Opera (1987) - News Poster

(1987)

News

Blu-ray Review – Phenomena: Limited Edition (1985)

Phenomena, 1985.

Directed by Dario Argento.

Starring Jennifer Connelly, Donald Pleasence, Daria Nicolodi, Patrick Bauchau, Fiore Argento, Federica Mastroianni, and Michele Soavi.

Synopsis:

A teenage girl with telepathic abilities moves to a Swiss boarding school and uses her gift to communicate with insects in order to solve a spate of murders.

If something is worth doing then it is worth doing more than once, and so Italian horror maestro Dario Argento begins another movie with a young woman arriving at an exclusive school in a foreign country just as strange events begin to occur. 1977 saw this approach set up Argento’s spooky masterpiece Suspiria and he used it again in 1985 for Phenomena (a.k.a. Creepers in the Us) as actor’s daughter Jennifer (Jennifer ConnellyLabyrinth) arrives at a very expensive Swiss boarding school during a troubled time for the locals as a killer is on the loose. However, the
See full article at Flickeringmyth »

The Definitive Foreign Language Horror Films: 30-21

  • SoundOnSight
What is it about foreign horror films that makes them more interesting than so many English language horror films? You would have to think that the language barrier makes it more terrifying; people screaming is already difficult, but speaking a language you don’t understand can only make it worse. So, why are the remakes typically so bad? On this portion of the list, we are treated to a few of the more upsetting films in the canon – one movie I wouldn’t wish for anyone to see, a few that blazed the trail for many more, and one that I would elevate above the horror genre into its own little super-genre.

30. Janghwa, Hongryeon (2003)

English Title: A Tale of Two Sisters

Directed by: Kim Ji-woon

Another excellent Korean horror film America had to remake to lesser results. 2003’s A Tale of Two Sisters is just one of many film adaptations of the folktale,
See full article at SoundOnSight »

200 Greatest Horror Films (130-121)

  • SoundOnSight
Special Mention: Misery

Directed by Rob Reiner

Screenplay by William Goldman

1990, USA

Genre: Thriller

Elevated by standout performances from James Caan and Kathy Bates, Misery remains one of the best Stephen King adaptations to date. Director Rob Reiner is clearly more interested in the dark humour and humanity than the gory detail in King’s novel, but make no mistake about it, Misery is a tough watch soaked in sharp dialogue, a brooding atmosphere, and disturbing bodily harm inflicted on James Caan by sweet old Kathy Bates. I can still feel his pain.

129. Black Sabbath (Three Faces of Fear)

Mario Bava and Salvatore Billitteri

Written by Ennio De Concini and Mario Serandrei

Italy 1960 / Italy 1963

Genre: Horror Anthology

Not to be confused with Black Sunday, Black Sabbath is a horror anthology composed of three atmospheric tales. “The Drop of Water” concerns a nurse who steals a ring off a corpse, only
See full article at SoundOnSight »

The Definitive Foreign Language Horror Films: 30-21

What is it about foreign horror films that makes them more interesting than so many English language horror films? You would have to think that the language barrier makes it more terrifying; people screaming is already difficult, but speaking a language you don’t understand can only make it worse. So, why are the remakes typically so bad? On this portion of the list, we are treated to a few of the more upsetting films in the canon – one movie I wouldn’t wish for anyone to see, a few that blazed the trail for many more, and one that I would elevate above the horror genre into its own little super-genre.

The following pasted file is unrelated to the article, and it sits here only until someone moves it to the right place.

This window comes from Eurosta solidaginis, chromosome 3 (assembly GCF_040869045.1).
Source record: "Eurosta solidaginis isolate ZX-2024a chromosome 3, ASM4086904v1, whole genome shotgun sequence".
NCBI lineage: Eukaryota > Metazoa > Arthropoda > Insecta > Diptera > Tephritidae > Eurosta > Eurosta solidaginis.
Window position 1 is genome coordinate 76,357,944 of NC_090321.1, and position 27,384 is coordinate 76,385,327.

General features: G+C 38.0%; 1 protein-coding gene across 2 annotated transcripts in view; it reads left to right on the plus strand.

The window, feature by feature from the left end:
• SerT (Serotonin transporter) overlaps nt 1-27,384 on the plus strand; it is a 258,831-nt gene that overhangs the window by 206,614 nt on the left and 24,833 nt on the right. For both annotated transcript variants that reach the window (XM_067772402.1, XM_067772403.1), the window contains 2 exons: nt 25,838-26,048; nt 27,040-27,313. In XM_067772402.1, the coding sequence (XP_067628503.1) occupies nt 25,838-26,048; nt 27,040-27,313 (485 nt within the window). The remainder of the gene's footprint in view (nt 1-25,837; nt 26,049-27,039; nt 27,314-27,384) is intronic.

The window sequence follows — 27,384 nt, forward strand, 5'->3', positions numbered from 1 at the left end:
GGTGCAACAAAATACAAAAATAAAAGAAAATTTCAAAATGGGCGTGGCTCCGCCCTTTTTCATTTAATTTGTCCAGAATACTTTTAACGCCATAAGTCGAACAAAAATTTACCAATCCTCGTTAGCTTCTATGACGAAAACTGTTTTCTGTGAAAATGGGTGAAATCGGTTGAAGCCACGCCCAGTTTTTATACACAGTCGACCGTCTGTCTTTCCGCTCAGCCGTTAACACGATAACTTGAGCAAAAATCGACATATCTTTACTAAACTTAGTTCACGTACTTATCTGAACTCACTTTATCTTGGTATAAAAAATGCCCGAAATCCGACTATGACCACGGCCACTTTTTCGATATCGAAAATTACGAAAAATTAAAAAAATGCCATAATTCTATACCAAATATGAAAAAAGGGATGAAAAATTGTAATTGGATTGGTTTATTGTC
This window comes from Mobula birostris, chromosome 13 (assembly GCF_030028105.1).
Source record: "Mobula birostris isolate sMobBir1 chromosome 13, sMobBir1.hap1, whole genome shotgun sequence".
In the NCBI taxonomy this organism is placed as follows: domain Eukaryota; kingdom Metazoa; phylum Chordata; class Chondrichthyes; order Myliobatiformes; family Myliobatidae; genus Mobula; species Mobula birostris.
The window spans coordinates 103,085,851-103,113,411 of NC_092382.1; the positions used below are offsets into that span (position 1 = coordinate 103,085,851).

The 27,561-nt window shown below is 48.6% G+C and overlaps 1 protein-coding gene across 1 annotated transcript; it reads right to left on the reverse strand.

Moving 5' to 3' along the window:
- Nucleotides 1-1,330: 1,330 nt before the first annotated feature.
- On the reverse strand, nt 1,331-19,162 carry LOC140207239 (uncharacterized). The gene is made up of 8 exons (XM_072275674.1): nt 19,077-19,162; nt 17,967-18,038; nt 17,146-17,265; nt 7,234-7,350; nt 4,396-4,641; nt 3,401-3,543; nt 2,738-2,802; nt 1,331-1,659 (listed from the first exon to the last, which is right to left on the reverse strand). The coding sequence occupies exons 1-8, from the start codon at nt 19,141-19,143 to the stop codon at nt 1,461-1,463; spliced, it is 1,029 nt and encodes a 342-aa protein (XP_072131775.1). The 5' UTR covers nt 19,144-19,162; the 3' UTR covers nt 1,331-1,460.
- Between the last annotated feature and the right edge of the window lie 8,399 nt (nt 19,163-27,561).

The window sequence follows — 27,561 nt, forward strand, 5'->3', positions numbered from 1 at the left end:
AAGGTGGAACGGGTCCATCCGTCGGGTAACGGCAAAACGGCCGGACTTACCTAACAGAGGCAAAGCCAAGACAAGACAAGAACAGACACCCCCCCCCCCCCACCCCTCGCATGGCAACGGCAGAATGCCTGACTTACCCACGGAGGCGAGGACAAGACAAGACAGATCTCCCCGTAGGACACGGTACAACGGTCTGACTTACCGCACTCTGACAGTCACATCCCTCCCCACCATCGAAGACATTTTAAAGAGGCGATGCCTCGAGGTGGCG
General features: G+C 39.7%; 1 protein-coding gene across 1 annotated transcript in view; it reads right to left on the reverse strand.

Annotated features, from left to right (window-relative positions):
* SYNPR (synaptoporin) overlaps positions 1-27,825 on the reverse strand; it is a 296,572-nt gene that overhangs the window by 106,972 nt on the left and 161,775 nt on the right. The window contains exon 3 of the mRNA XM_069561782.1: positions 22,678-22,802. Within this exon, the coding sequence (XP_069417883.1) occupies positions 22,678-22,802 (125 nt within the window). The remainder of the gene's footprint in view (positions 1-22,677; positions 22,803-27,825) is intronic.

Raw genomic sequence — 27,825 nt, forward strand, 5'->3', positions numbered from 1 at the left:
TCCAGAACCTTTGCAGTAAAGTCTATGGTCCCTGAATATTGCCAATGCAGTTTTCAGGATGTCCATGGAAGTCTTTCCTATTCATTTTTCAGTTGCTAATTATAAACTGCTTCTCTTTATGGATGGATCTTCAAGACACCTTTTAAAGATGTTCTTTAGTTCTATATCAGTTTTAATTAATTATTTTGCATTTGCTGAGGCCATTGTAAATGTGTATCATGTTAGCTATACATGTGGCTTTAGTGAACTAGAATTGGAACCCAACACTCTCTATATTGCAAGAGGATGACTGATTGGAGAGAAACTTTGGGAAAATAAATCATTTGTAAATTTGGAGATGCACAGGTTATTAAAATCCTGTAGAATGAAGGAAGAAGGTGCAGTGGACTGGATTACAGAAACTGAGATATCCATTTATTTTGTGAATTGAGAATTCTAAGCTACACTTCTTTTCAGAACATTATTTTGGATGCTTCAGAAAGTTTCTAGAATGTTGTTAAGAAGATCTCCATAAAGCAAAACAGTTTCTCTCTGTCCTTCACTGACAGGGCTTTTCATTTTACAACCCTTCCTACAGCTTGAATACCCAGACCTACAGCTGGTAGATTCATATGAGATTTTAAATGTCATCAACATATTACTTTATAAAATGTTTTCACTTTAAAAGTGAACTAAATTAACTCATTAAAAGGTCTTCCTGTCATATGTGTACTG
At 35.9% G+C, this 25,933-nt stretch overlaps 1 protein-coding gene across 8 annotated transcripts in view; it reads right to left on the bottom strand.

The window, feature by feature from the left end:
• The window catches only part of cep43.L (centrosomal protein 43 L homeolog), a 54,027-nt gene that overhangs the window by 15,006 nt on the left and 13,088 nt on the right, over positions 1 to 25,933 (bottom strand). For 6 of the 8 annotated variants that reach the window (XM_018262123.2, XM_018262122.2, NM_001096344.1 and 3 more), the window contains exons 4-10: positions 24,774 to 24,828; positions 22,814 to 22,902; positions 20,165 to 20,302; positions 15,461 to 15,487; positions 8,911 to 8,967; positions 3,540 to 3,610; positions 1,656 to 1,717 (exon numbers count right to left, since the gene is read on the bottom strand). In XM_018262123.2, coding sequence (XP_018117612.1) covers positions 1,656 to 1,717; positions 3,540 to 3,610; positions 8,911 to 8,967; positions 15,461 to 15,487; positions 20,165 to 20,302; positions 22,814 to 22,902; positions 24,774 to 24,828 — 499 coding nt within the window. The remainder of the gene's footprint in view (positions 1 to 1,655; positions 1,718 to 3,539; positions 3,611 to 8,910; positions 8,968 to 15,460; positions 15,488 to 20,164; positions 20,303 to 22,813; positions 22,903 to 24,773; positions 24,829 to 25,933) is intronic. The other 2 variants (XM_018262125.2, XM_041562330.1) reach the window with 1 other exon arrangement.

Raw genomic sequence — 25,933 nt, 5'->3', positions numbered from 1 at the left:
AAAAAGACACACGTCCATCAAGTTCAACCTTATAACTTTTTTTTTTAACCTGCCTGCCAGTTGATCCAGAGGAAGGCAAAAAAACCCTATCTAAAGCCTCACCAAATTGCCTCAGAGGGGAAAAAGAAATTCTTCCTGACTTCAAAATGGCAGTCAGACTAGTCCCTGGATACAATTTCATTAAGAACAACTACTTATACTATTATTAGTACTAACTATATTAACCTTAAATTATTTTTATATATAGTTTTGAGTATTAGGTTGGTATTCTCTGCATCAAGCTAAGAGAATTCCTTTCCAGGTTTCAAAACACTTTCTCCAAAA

30. Janghwa, Hongryeon (2003)

English Title: A Tale of Two Sisters

Directed by: Kim Ji-woon

Another excellent Korean horror film America had to remake to lesser results. 2003′s A Tale of Two Sisters is just one of many film adaptations of the folktale,
See full article at SoundOnSight »

Jim Mickle interview: Cold In July, thrillers, Argento

  • Den of Geek
We talk to director Jim Mickle about his latest film Cold In July, the secret of suspense and his influences, from the Coens to Argento...

Interview

Where Hollywood appears to have largely abandoned the thriller genre in favour of ever bigger action adventures and sequels, indie filmmakers have stepped in to fill the breach. Earlier this year saw the release of Jeremy Saulnier's quirky low-budget genre piece Blue Ruin - a satisfyingly grisly thriller with a great everyman performance from Macon Blair.

This Friday sees the UK release of Cold In July, the latest film from director Jim Mickle. It stars Dexter's Michael C Hall as Richard, an ordinary family man thrown into a wild and unpredictable criminal underworld after shooting a mysterious intruder in his living room one night.

Adapted from Joe Landsdale's novel of the same name, Cold In July initially slips into the southern neo-noir subgenre,
See full article at Den of Geek »

31 Days of Horror: 100 Greatest Horror Films: Top 75

Every year, we here at Sound On Sight celebrate the month of October with 31 Days of Horror; and every year, I update the list of my favourite horror films ever made. Last year, I released a list that included 150 picks. This year, I’ll be upgrading the list, making minor alterations, changing the rankings, adding new entries, and possibly removing a few titles. I’ve also decided to publish each post backwards this time for one reason: the new additions appear lower on my list, whereas my top 50 haven’t changed much, except for maybe in ranking. I am including documentaries, short films and mini series, only as special mentions – along with a few features that can qualify as horror, but barely do.

****

Special Mention:

Häxan

Directed by Benjamin Christensen

Denmark / Sweden, 1922

Häxan (a.k.a The Witches or Witchcraft Through The Ages) is a 1922 silent documentary about the history of witchcraft,
See full article at SoundOnSight »

100 + Greatest Horror Movies (pt.3) 100-76

Throughout the month of October, Editor-in-Chief and resident Horror expert Ricky D, will be posting a list of his favorite Horror films of all time. The list will be posted in six parts. Click here to see every entry.